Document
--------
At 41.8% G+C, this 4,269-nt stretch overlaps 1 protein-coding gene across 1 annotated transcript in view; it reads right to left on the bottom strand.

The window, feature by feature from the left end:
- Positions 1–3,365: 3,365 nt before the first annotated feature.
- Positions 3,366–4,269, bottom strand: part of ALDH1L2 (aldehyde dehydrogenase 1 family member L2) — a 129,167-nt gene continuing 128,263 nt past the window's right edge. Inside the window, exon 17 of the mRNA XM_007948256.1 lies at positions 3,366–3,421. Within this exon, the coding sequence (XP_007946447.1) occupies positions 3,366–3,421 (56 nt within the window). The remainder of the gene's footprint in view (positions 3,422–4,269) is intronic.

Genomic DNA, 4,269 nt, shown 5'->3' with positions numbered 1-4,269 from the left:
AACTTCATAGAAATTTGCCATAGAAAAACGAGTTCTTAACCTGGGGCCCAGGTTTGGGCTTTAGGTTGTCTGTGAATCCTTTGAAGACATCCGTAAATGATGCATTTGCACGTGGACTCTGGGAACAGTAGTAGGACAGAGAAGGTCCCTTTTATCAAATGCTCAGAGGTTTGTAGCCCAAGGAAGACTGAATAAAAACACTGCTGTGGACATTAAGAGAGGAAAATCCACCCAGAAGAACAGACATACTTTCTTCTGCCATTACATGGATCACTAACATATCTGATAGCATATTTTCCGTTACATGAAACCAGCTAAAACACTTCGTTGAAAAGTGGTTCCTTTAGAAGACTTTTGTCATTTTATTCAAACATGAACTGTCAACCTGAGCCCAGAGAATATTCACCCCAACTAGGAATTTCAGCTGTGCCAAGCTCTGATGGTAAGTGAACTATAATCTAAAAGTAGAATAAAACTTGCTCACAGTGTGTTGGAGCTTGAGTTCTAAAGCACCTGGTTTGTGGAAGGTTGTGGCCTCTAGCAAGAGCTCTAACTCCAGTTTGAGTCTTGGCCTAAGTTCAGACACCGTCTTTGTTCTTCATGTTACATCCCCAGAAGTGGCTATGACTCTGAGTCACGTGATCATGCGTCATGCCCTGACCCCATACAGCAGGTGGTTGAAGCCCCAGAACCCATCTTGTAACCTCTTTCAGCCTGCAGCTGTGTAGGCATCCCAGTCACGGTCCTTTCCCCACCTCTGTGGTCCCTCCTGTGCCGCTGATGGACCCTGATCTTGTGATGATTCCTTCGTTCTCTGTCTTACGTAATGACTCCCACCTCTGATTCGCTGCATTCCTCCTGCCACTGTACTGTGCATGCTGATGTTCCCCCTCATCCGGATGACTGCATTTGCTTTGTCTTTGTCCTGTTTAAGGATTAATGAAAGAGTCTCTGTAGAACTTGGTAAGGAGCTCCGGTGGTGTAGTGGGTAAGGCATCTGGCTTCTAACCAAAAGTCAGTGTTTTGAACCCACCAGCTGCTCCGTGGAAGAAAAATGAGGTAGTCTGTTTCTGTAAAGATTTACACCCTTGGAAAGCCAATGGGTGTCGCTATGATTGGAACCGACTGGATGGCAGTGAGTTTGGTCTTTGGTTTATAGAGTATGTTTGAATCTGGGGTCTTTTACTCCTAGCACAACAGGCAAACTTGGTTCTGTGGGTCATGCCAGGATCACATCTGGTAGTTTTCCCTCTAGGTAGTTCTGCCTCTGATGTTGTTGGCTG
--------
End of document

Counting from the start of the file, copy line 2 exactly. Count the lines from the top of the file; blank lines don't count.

The window, feature by feature from the left end: